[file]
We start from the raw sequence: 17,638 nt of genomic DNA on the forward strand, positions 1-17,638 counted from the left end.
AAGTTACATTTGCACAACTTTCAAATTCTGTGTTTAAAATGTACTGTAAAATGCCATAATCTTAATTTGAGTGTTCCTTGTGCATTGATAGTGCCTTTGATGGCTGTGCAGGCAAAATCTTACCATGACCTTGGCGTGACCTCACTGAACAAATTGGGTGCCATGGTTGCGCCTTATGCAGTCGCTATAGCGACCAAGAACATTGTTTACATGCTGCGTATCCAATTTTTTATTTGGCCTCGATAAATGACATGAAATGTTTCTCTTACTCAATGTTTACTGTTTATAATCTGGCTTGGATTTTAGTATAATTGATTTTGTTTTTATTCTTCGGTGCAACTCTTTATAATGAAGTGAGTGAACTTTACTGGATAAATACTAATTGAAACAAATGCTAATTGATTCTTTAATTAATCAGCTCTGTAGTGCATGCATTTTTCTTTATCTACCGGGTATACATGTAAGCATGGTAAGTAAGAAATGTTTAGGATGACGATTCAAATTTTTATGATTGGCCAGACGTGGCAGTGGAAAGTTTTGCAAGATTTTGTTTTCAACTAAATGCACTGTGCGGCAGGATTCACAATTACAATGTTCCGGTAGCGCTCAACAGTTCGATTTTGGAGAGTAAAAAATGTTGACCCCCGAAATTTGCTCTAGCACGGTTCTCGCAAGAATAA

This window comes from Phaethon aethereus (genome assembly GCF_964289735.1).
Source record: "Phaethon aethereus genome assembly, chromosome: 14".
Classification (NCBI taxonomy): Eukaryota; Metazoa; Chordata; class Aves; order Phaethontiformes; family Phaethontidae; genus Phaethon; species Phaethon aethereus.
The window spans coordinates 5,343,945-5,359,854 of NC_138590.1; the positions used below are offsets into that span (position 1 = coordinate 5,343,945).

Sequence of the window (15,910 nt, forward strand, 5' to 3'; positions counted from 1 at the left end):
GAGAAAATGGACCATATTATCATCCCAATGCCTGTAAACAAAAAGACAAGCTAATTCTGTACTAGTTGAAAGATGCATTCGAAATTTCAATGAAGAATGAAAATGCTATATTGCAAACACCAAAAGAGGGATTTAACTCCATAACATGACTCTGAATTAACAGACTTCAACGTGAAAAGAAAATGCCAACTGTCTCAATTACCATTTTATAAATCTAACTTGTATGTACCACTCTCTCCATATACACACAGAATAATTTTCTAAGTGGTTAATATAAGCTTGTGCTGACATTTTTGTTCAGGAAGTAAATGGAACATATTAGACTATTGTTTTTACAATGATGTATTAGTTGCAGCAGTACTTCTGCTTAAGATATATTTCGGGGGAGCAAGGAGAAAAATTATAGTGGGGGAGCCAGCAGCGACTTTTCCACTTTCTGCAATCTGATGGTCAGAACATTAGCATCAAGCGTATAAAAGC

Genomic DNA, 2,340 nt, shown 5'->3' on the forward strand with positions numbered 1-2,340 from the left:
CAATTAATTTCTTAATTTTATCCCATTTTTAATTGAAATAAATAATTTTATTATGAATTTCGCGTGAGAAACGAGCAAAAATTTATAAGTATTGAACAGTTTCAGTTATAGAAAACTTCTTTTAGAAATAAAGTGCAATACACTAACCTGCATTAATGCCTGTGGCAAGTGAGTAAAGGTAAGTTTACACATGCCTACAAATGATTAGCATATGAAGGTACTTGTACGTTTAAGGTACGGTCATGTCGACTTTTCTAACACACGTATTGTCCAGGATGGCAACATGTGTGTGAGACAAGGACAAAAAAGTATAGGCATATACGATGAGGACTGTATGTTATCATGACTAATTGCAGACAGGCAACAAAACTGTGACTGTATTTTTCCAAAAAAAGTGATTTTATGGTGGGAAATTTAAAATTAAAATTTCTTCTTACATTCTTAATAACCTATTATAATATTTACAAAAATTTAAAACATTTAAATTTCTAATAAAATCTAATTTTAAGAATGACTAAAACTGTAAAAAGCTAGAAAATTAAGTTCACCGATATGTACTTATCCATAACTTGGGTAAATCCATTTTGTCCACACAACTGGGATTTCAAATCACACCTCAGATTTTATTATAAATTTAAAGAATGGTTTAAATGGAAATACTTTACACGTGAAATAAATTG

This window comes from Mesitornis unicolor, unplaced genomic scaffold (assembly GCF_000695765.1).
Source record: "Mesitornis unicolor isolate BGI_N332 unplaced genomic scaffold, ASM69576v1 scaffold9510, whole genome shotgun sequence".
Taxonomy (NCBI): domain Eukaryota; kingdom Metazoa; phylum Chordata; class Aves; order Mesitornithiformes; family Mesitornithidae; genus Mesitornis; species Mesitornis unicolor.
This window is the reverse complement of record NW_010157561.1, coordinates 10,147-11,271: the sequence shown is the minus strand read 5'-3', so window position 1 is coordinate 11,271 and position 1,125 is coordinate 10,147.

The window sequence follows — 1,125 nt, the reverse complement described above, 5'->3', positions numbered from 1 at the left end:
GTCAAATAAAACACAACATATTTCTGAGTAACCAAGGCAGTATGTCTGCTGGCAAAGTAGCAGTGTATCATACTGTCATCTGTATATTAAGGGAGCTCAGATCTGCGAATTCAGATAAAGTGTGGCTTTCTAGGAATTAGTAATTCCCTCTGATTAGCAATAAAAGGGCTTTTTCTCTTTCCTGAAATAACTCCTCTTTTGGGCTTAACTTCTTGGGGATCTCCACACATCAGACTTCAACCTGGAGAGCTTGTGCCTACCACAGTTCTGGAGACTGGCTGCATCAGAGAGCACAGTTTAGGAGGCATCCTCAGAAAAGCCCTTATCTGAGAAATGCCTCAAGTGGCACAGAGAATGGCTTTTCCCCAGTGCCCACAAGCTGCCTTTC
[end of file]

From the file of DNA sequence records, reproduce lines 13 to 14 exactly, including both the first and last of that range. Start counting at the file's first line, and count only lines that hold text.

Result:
Taxonomy (NCBI): domain Eukaryota; kingdom Metazoa; phylum Chordata; class Aves; order Mesitornithiformes; family Mesitornithidae; genus Mesitornis; species Mesitornis unicolor.
This window is the reverse complement of record NW_010157561.1, coordinates 10,147-11,271: the sequence shown is the minus strand read 5'-3', so window position 1 is coordinate 11,271 and position 1,125 is coordinate 10,147.